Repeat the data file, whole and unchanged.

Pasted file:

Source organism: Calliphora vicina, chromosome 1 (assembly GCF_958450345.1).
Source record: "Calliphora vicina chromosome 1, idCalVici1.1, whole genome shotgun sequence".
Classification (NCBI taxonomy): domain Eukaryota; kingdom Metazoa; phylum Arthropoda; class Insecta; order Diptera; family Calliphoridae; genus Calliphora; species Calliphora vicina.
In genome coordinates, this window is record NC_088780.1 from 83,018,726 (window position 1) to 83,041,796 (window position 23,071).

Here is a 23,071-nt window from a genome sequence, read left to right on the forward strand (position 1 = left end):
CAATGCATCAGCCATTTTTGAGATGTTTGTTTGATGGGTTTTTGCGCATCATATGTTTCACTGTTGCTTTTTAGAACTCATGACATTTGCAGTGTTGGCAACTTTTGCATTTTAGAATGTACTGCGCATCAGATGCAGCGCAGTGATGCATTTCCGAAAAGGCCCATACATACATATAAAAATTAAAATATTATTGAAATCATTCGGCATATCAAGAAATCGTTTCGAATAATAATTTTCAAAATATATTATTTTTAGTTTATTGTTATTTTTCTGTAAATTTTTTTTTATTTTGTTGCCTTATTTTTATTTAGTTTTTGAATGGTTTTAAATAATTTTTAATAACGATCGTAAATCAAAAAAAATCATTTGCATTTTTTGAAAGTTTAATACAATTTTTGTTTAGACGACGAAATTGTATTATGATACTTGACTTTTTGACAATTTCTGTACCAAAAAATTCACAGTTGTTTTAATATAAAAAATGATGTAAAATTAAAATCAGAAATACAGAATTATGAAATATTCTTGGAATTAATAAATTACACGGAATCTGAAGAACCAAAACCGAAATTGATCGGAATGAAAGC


Source organism: Calliphora vicina, chromosome 1 (assembly GCF_958450345.1).
Source record: "Calliphora vicina chromosome 1, idCalVici1.1, whole genome shotgun sequence".
Classification (NCBI taxonomy): domain Eukaryota; kingdom Metazoa; phylum Arthropoda; class Insecta; order Diptera; family Calliphoridae; genus Calliphora; species Calliphora vicina.
In genome coordinates, this window is record NC_088780.1 from 83,018,726 (window position 1) to 83,041,796 (window position 23,071).

Here is a 23,071-nt window from a genome sequence, read left to right on the forward strand (position 1 = left end):
CAATGCATCAGCCATTTTTGAGATGTTTGTTTGATGGGTTTTTGCGCATCATATGTTTCACTGTTGCTTTTTAGAACTCATGACATTTGCAGTGTTGGCAACTTTTGCATTTTAGAATGTACTGCGCATCAGATGCAGCGCAGTGATGCATTTCCGAAAAGGCCCATACATACATATAAAAATTAAAATATTATTGAAATCATTCGGCATATCAAGAAATCGTTTCGAATAATAATTTTCAAAATATATTATTTTTAGTTTATTGTTATTTTTCTGTAAATTTTTTTTTATTTTGTTGCCTTATTTTTATTTAGTTTTTGAATGGTTTTAAATAATTTTTAATAACGATCGTAAATCAAAAAAAATCATTTGCATTTTTTGAAAGTTTAATACAATTTTTGTTTAGACGACGAAATTGTATTATGATACTTGACTTTTTGACAATTTCTGTACCAAAAAATTCACAGTTGTTTTAATATAAAAAATGATGTAAAATTAAAATCAGAAATACAGAATTATGAAATATTCTTGGAATTAATAAATTACACGGAATCTGAAGAACCAAAACCGAAATTGATCGGAATGAAAGC